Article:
Podcast; Voices from the Lockdown: What about the Gujjar-Bakarwal tribes of Jammu and Kashmir?
The state of Jammu and Kashmir, now in its last two weeks, is home to a diverse set of people. The Gujjar and Bakarwal communities are the muslim nomadic tribes of this state, who have been waging their own battle over the decades since independence.
74th day of communication blockade since 5 August, postpaid mobile services restored, internet and prepaid mobile services still down.
The state of Jammu and Kashmir, now in its last two weeks, is home to a diverse set of people. The Gujjar and Bakarwal communities are the muslim nomadic tribes of this state, who have been waging their own battle over the decades since independence. The third largest ethnic group in the State, they are often subject to social exclusion and displacement, and have even been called traitors for aspiring political reservations. The Gujjar-Bakarwals has been battling different layers of discrimination across the state.
In today’s episode, we will speak to academic and writer Ishtiaq Ahmed Shauq about where these communities stand after the August 5th announcement of the Indian government to abrogate Article 370 and Article 35A. Ishtiaq speaks to us about what the aspirations of the Gujjar Bakarwal community has been over the years and how the national and state leadership has consistently ignored these demands.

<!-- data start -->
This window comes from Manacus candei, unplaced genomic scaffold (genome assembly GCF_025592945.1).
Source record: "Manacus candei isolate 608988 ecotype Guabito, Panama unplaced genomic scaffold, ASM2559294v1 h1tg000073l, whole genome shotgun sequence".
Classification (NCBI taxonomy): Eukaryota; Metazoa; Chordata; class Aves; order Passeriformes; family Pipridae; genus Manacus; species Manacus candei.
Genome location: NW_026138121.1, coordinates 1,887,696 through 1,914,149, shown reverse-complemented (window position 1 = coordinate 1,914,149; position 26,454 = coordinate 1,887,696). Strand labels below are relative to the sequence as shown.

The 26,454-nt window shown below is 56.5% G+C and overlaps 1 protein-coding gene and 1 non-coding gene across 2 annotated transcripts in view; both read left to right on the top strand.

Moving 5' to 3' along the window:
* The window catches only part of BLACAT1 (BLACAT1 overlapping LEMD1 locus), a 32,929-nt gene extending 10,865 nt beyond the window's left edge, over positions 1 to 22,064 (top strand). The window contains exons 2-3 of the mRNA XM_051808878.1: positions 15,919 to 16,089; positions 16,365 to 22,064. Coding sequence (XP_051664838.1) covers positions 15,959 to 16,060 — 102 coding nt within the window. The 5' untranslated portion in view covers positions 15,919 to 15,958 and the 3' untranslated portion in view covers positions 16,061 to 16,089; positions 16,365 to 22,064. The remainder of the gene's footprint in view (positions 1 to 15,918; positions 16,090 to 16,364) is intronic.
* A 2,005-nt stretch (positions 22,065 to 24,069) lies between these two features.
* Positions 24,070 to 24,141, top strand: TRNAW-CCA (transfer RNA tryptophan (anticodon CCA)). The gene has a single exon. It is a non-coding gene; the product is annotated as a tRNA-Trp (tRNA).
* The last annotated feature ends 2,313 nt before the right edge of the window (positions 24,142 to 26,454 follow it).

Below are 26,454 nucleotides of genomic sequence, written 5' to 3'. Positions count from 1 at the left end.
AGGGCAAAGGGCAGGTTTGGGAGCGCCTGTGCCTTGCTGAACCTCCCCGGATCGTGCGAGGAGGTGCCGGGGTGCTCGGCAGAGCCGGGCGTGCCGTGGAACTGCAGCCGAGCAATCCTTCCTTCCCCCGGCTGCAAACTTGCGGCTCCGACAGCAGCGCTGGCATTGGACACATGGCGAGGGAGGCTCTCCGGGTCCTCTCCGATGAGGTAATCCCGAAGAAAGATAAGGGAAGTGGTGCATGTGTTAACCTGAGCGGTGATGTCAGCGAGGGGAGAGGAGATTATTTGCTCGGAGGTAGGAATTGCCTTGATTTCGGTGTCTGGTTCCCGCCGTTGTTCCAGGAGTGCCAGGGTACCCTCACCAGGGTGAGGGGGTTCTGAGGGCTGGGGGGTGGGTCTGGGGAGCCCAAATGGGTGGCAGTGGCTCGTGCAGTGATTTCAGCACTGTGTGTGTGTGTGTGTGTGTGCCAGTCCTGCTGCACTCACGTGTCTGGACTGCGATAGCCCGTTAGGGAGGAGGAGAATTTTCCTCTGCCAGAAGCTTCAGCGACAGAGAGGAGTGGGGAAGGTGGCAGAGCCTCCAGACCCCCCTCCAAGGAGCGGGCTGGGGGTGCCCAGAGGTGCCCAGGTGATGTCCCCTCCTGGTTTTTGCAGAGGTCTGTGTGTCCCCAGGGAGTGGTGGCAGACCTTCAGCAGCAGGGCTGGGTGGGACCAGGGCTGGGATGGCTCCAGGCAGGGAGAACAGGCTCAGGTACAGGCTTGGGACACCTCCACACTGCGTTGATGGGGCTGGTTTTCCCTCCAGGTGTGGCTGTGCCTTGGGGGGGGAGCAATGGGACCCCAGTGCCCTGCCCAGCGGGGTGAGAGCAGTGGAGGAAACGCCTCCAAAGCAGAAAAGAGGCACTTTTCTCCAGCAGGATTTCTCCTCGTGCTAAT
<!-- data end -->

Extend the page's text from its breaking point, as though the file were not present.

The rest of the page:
He also elaborates on how the lives of the Gujjar-Bakarwals will stand altered post-abrogation of Article 370 and how, in the face of new boundaries within the state, the communities might be forced to move away from the traditional practise of transhumance.
BCAS had in April 2019 directed 84 hypersensitive and sensitive airports across the country to install body scanners by March 2020, replacing existing door frame metal detectors, hand-held scanners and pat-down searches of passengers
Gufkral is a site inhabited by potters who utilise the caves. Among the oldest caves in Kashmir, some estimates trace their origin to around 3000 BCE
Srinagar, the summer capital of Jammu and Kashmir, also recorded sub-zero temperature on the intervening night of Wednesday and Thursday as the mercury settled at minus 2.7°C